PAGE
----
slideshow Lobsta

How to buy

Look at the lobster tank closely before buying. Choose lobsters that are lively - they move around and hold their claws up. Don't buy lobsters that hang their claws limply and turn their tails underneath. The color of the shell doesn't affect the flavor of the lobster, but some people think lobsters weighing more than 3 pounds may have tough, stringy meat.

When purchasing whole or dressed fish, be sure that the eyes are bright and clear, the gills or gill area is reddish pink, and the skin is shiny. If the fish has not been scaled, the scales should be firmly
attached to the skin. The odor of fresh
fish is slightly seaweedy.

In purchasing shucked clams or oysters, the liquor should be clear, the shellfish plump and creamy colored and the smell should be mild.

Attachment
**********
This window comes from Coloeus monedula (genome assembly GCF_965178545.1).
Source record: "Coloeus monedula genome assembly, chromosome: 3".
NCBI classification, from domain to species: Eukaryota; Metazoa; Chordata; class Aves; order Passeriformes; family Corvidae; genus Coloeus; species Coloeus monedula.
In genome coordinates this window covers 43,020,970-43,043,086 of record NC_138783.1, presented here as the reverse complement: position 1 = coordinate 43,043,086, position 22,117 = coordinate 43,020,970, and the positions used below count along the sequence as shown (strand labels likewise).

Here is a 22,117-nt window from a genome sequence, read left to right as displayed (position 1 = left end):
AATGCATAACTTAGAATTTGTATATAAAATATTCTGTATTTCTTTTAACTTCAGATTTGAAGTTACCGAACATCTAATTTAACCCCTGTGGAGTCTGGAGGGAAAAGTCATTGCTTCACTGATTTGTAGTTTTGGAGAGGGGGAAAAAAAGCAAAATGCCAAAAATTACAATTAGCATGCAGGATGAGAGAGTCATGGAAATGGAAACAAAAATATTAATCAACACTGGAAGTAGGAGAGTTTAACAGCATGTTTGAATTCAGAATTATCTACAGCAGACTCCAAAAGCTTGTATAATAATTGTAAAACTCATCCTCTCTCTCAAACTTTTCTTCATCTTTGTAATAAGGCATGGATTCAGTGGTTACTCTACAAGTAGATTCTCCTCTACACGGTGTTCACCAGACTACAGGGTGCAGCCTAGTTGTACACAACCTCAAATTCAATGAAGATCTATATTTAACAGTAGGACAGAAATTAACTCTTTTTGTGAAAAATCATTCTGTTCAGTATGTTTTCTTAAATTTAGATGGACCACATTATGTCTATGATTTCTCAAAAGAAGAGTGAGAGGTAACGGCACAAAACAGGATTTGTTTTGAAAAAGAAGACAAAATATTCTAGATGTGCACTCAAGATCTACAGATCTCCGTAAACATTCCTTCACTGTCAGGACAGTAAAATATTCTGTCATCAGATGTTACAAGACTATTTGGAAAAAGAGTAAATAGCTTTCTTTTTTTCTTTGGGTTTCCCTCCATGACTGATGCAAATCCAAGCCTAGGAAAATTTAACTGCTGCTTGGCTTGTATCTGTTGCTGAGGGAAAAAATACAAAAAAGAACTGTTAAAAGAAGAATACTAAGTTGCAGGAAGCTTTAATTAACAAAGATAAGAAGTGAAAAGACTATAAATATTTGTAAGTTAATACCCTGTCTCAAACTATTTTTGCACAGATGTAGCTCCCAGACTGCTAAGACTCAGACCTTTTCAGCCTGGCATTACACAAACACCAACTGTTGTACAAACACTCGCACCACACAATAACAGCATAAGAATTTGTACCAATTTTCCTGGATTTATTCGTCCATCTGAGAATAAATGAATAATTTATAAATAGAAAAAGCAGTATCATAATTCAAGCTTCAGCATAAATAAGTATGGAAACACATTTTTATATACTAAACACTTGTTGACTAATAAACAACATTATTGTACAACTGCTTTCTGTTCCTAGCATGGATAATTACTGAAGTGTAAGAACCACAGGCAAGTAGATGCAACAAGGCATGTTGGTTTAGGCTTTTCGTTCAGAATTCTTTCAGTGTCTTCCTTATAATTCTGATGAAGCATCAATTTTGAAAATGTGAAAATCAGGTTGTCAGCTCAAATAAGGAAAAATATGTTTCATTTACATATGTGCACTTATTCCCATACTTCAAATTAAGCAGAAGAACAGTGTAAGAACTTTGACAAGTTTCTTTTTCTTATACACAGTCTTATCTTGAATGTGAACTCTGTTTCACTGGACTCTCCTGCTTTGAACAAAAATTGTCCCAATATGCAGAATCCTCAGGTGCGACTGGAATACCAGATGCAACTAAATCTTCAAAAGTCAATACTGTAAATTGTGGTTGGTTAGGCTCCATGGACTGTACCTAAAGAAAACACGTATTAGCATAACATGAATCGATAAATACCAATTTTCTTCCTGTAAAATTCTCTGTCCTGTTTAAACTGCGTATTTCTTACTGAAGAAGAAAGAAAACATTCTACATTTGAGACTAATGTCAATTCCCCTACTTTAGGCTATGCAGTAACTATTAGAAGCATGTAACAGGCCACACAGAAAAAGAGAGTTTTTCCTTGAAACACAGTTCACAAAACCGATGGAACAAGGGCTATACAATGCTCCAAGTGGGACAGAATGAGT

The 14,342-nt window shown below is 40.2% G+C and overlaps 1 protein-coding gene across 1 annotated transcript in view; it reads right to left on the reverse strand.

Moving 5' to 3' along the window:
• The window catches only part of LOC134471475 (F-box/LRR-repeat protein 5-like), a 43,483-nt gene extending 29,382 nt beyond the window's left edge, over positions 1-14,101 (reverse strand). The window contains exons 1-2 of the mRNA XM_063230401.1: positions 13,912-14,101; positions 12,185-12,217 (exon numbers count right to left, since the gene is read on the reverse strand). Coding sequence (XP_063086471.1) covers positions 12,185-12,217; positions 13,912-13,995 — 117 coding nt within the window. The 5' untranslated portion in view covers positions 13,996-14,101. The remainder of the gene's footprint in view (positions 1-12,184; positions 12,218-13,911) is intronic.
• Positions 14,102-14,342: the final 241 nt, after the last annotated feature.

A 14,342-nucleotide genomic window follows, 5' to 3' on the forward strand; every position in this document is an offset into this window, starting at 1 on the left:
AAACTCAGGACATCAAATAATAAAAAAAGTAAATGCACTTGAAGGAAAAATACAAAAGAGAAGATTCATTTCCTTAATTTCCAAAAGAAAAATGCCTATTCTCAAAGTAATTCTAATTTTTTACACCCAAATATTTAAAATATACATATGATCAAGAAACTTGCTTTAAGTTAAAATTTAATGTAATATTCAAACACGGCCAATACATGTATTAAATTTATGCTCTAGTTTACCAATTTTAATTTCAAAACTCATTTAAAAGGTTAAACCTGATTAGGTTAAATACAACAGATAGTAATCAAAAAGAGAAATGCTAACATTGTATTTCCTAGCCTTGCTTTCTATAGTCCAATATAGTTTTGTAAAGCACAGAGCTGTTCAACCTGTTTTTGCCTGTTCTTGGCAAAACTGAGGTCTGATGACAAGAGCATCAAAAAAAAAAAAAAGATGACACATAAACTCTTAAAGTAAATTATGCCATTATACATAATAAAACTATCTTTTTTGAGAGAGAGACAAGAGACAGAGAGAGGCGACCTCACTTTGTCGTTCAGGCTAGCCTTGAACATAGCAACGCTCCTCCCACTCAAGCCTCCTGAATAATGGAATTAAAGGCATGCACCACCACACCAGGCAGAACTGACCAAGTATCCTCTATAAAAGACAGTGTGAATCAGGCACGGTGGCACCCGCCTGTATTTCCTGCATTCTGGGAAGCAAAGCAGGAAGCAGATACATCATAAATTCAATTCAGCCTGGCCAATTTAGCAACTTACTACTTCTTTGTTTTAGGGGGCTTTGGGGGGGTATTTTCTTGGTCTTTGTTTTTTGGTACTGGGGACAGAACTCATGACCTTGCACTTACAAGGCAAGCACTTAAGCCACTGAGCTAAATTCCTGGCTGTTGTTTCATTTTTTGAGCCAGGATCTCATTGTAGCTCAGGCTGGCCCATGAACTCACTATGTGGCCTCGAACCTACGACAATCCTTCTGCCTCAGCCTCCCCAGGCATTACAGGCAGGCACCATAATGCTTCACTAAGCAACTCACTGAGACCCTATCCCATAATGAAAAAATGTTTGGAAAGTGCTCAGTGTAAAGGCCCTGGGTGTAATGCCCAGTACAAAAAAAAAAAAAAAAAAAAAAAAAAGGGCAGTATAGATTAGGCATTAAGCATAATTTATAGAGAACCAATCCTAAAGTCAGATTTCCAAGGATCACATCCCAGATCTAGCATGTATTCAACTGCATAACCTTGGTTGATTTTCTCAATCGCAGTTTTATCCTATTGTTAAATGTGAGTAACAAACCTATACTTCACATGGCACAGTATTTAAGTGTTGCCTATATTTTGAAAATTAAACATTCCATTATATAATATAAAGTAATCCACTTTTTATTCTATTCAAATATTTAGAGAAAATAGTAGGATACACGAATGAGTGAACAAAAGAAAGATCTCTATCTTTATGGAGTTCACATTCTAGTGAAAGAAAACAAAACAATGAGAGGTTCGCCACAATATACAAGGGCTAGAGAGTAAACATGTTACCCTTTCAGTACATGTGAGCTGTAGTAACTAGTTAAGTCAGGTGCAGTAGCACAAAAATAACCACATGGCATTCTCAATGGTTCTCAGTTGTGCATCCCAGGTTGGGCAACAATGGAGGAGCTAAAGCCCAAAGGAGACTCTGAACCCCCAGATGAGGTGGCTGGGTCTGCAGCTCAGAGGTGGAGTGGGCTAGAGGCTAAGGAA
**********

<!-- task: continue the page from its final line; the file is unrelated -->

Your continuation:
The purchase of live shellfish should not be a guessing game. Most shellfish, with closed shells, are still alive and safe to eat. If the shells are gaping open, tap them lightly with your fingernail. The shell should close. If it does not respond, do not cook or eat it!

• Buy your fish and shellfish from a reputable market.
• Check to be sure the product is being
stored properly. (Seafood should be
displayed in its own case on a bed of ice
to keep it cold.)
• Use your nose. (If you smell an ammonia scent, the fish is bad.)
• Be careful when buying pre-cooked seafood. (This cooked product should not be placed directly in contact with raw products. This can cause cross contamination of the two products and creates a health risk.)
• Purchase raw shellfish carefully. (Follow the rules above to be sure.)
• Promptly refrigerate what you buy. (The longer the product is above 34 degrees, the faster it will spoil.)